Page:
By Cassandra Sottile
Elm Staff Writer
The Trump administration recently announced that the funding for the National Endowment for the Arts (NEA) and the National Endowment for the Humanities (NEH) would be cut, which could have a significant effect on Washington College.
Dr. Kevin Brien, professor of philosophy, has attended three fellowships all funded by the NEH.
“I attended a two-month seminar on scientific revolution at the University of Maryland. At that seminar, I learned invaluable teachings and had my own personal development,” Dr. Brien said. “Nietzsche once said that the, ‘most valuable insights are arrived at last, but the most valuable insights are methods.’ I believe this is especially true in today’s world, where we must extend the method of thinking and conquer mainstream knowledge.”
The NEA partners with 20 government and non-profit agencies at all levels to support arts education, protect America’s cultural heritage, and reinforce inclusive access to the arts in every U.S. state and U.S. territory. The NEA has awarded over 145,000 grants since its founding in 1965.
According to “Pen America,” the NEH promotes historical and cultural understanding as a basis for an informed democracy, and is one of the largest supporters of U.S. research, education, public programming, and historical preservation in the humanities through grants and fellowships for scholarly work as well as community, cultural, and educational institutions. NEH has supported the training of 95,598 teachers and professors, the production of over 7,000 books, and has funded 56,000 lectures, discussions and exhibitions and the creation of thousands of projects, such as the United States Newspaper Program, which cataloged 63.3 million pages of historic newspapers for free public access. The total funding allocated to the NEA and NEH constitutes less than .001 percent of federal spending.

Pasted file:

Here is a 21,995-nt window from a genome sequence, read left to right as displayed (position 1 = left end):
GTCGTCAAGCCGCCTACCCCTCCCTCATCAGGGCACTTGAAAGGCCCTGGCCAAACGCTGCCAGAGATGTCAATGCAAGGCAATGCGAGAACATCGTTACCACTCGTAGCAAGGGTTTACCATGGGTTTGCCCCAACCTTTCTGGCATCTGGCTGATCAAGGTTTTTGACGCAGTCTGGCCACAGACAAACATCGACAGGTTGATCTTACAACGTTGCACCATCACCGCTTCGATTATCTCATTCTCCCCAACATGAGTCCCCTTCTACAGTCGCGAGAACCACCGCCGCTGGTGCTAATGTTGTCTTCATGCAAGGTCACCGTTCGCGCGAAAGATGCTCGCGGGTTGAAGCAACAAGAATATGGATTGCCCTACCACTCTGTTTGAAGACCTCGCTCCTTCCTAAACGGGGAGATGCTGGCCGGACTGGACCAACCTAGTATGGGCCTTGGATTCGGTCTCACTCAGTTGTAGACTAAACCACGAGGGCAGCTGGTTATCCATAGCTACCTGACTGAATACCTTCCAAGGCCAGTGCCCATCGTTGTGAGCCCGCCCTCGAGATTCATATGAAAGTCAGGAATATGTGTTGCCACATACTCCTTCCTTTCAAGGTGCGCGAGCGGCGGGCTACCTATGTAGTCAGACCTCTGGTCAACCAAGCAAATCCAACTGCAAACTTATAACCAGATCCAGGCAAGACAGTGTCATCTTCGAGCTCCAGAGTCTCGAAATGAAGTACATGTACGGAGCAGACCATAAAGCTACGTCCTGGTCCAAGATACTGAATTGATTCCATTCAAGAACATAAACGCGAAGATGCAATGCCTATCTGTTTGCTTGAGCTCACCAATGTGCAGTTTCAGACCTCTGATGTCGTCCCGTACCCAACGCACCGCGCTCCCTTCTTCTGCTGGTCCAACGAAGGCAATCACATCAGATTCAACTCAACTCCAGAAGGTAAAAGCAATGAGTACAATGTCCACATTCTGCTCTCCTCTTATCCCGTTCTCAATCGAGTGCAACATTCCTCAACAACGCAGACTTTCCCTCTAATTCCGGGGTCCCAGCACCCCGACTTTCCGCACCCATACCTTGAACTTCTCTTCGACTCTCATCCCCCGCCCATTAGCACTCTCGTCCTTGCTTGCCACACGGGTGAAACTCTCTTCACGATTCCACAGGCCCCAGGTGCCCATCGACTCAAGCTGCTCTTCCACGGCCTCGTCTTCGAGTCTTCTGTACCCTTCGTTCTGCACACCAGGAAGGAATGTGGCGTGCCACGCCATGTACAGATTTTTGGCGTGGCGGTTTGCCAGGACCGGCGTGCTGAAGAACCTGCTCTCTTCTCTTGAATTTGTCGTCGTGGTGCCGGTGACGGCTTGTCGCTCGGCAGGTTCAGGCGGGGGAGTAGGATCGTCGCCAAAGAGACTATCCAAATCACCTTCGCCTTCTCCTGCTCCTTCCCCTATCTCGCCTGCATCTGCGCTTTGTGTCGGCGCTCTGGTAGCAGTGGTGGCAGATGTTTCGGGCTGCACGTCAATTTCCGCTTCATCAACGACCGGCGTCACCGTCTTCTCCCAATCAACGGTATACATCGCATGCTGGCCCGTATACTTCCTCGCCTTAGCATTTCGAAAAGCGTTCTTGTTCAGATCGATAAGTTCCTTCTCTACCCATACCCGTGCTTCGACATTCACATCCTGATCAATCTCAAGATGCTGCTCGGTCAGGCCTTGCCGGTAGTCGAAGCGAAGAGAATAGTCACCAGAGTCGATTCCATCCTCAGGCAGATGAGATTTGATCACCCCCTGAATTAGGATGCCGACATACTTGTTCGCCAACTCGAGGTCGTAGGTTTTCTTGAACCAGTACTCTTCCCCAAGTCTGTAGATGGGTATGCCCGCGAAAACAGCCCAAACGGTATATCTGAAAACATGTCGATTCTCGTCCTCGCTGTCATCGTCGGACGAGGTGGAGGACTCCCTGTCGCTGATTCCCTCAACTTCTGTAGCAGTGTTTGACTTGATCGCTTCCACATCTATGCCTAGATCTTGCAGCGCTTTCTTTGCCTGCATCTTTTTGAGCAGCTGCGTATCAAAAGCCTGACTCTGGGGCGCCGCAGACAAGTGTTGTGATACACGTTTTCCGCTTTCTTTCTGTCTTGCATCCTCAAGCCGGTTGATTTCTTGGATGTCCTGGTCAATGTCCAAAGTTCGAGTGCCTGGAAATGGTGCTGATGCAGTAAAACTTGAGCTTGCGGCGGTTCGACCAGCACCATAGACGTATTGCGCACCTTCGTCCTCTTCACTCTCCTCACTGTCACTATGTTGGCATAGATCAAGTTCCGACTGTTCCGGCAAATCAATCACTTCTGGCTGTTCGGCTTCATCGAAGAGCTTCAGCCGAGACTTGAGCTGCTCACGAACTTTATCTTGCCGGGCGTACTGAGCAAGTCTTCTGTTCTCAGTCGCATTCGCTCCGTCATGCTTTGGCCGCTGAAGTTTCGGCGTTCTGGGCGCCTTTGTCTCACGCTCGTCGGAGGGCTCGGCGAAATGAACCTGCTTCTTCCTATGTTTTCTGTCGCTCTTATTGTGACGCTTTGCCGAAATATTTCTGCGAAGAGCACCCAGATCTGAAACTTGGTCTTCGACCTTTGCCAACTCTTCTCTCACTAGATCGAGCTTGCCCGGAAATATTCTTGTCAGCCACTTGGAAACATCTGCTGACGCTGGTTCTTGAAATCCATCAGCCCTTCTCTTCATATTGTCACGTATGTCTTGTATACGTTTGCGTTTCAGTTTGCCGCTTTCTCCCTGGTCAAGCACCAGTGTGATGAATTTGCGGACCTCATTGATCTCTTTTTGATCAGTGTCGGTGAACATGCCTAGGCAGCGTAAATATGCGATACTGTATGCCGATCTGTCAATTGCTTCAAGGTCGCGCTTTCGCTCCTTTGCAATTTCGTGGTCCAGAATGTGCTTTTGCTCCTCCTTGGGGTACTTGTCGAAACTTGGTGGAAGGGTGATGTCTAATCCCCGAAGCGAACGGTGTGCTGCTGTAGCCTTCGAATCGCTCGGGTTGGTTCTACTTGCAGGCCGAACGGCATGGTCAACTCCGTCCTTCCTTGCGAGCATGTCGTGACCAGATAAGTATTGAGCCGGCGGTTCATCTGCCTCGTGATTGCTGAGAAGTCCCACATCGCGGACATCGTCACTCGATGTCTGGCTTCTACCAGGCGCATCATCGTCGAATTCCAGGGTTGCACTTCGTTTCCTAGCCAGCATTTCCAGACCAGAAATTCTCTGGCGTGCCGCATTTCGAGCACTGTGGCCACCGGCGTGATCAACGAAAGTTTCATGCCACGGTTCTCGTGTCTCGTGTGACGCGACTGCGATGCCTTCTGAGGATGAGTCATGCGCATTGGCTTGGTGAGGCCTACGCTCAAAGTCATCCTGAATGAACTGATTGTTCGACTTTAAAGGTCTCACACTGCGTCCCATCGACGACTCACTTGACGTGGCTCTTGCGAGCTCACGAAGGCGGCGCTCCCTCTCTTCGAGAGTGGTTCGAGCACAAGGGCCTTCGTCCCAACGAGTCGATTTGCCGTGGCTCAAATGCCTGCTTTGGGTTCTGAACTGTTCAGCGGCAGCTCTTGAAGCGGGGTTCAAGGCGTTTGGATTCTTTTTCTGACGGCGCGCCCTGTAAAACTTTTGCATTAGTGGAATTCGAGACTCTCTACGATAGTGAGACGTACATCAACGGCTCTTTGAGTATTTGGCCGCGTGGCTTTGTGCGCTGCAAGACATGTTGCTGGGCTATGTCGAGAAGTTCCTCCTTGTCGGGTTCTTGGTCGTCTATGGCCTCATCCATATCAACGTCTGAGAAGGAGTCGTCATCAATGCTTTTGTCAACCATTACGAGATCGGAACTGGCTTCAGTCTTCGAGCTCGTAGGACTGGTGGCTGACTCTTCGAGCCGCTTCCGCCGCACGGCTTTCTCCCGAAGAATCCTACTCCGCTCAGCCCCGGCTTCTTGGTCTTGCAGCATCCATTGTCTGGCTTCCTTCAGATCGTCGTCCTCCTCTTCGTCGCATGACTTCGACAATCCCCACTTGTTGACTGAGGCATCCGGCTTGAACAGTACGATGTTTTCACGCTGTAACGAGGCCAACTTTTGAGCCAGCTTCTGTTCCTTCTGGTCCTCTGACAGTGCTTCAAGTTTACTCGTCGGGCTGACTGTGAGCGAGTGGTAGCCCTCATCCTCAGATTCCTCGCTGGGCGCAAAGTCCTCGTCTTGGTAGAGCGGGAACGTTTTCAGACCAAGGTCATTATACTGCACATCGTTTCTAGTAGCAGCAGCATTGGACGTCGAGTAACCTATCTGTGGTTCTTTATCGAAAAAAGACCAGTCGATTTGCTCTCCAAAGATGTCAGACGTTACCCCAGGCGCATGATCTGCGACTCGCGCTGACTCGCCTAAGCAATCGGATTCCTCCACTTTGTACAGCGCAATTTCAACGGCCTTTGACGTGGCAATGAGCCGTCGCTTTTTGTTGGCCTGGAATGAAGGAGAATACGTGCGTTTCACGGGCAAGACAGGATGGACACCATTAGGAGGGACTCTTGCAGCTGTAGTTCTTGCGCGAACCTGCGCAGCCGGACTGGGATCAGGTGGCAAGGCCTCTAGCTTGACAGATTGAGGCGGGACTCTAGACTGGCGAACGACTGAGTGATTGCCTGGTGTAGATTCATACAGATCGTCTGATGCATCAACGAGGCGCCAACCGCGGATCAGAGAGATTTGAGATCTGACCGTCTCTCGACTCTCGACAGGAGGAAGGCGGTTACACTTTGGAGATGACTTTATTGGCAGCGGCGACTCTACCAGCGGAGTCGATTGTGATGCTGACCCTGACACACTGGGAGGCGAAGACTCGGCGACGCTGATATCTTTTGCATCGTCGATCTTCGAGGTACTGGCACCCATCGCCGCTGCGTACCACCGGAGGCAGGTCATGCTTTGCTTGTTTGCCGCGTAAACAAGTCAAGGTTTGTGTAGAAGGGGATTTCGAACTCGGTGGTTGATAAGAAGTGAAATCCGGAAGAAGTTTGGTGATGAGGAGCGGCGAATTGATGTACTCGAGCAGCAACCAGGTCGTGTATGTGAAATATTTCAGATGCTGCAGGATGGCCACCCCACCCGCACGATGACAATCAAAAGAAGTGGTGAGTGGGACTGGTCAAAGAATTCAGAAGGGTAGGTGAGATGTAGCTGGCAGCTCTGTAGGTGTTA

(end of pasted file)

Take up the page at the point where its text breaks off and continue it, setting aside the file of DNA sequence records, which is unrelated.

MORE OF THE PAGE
Professor of archaeology Charles Fithian also benefited from the NEH. “My work in the 17th century town St. Mary’s City was funded by the NEH. All the principle buildings, market green, and the major streets were constructed. The field and lab work was all funded by the NEH,” he said.
Professors Fithian and Brien acknowledged the importance of the NEA and NEH as major funders for humanities and facilitators of projects across the U.S.
“We must protect this interest. The NEA and NEH increase our cultural awareness in the world and provide people with ways to access and increase their knowledge through funded projects,” Fithian said.
“The NEA and NEH foster and strengthen our knowledge. Not just WC, but other universities across the country are drifting away from the humanities and inclining more towards business. We must protect these endowments, otherwise we will be in a cultural decline,” Dr. Brien said.
Students can write letters to Congress to make them aware of the urgency to protect the funding of both endowments. Students can find a list of representatives at: http://www.house.gov/representatives/
“The NEA and NEH are something to be protected because they help us gain knowledge and real facts about the world and each other. We would know a lot less about St. Mary’s City if it had not been for the NEH,” Fithian said.
Dr. Brien echoed his sentiments. “Without the NEA and NEH, we would be unable to sift through values and knowledge and would require new ways of thinking and imagining.”
By Cassandra Sottile